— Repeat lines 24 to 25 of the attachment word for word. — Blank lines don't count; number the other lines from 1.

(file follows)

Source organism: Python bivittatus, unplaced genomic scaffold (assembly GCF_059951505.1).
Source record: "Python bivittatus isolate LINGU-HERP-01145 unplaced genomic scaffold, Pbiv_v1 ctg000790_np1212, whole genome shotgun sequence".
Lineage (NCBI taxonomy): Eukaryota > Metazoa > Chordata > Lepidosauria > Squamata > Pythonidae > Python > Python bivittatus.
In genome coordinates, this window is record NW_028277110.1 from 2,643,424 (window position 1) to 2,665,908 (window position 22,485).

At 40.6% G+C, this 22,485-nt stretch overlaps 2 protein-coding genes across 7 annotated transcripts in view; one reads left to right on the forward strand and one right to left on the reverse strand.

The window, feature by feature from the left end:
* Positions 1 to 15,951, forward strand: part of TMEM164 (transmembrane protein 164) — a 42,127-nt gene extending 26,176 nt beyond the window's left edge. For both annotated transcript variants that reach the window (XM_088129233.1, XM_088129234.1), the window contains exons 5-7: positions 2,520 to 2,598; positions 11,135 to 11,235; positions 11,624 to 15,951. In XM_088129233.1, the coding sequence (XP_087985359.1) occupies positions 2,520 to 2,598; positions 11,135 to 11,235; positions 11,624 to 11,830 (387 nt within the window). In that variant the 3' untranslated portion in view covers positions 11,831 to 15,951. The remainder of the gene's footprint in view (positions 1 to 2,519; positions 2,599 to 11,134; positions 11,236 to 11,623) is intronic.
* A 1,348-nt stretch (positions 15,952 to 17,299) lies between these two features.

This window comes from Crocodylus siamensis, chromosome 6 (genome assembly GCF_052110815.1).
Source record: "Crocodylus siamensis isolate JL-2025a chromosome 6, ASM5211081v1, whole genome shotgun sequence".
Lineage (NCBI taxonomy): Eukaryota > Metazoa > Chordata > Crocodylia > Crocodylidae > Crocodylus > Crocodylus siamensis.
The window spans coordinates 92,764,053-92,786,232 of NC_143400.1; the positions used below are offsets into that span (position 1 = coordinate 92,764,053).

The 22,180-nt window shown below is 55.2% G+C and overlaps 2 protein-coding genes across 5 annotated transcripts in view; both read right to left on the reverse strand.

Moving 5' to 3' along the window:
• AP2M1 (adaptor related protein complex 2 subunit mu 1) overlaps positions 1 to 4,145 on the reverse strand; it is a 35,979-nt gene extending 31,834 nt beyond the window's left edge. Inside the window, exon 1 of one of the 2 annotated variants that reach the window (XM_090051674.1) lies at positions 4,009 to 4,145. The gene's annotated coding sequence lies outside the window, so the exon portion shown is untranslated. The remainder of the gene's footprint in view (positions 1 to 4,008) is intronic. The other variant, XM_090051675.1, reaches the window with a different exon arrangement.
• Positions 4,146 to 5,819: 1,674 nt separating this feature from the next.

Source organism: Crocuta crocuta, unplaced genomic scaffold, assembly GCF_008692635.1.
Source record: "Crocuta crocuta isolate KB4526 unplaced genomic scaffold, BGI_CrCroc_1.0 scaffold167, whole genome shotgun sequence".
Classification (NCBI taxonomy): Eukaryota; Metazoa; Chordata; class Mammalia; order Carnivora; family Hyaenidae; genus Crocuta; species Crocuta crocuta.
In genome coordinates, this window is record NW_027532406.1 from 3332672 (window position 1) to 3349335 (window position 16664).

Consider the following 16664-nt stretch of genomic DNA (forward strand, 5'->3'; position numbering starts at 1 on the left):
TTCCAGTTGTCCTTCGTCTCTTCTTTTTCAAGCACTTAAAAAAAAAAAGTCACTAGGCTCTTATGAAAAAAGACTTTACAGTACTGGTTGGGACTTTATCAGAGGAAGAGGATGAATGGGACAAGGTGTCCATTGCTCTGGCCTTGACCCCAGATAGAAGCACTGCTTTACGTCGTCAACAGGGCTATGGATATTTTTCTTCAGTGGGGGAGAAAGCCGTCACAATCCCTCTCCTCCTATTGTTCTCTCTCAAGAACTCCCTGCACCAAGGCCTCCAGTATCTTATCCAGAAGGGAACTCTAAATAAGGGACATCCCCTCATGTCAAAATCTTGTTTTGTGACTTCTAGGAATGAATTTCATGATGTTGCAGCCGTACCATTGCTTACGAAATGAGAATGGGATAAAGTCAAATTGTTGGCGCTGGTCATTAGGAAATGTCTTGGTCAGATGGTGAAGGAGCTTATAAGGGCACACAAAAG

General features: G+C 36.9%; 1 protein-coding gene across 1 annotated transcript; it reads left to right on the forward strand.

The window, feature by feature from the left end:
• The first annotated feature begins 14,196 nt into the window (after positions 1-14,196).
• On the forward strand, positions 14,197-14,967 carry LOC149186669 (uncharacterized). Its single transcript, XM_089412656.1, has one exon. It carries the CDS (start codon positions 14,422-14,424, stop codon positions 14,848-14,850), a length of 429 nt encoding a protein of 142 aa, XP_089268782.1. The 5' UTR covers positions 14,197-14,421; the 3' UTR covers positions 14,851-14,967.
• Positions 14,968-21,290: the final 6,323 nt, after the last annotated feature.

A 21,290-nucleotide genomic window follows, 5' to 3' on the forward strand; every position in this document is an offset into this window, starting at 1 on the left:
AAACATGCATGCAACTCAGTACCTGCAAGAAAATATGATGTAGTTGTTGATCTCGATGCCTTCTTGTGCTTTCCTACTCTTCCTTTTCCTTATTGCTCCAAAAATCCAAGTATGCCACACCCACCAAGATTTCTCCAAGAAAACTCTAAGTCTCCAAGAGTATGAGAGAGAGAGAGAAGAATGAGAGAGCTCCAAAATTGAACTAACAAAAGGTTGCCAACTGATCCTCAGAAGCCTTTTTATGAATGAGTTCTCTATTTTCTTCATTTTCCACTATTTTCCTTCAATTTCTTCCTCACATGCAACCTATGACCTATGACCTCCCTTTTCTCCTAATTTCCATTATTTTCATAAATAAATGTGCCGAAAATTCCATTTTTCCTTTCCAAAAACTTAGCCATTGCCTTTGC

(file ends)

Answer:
The window, feature by feature from the left end:
• The first annotated feature begins 14,196 nt into the window (after positions 1-14,196).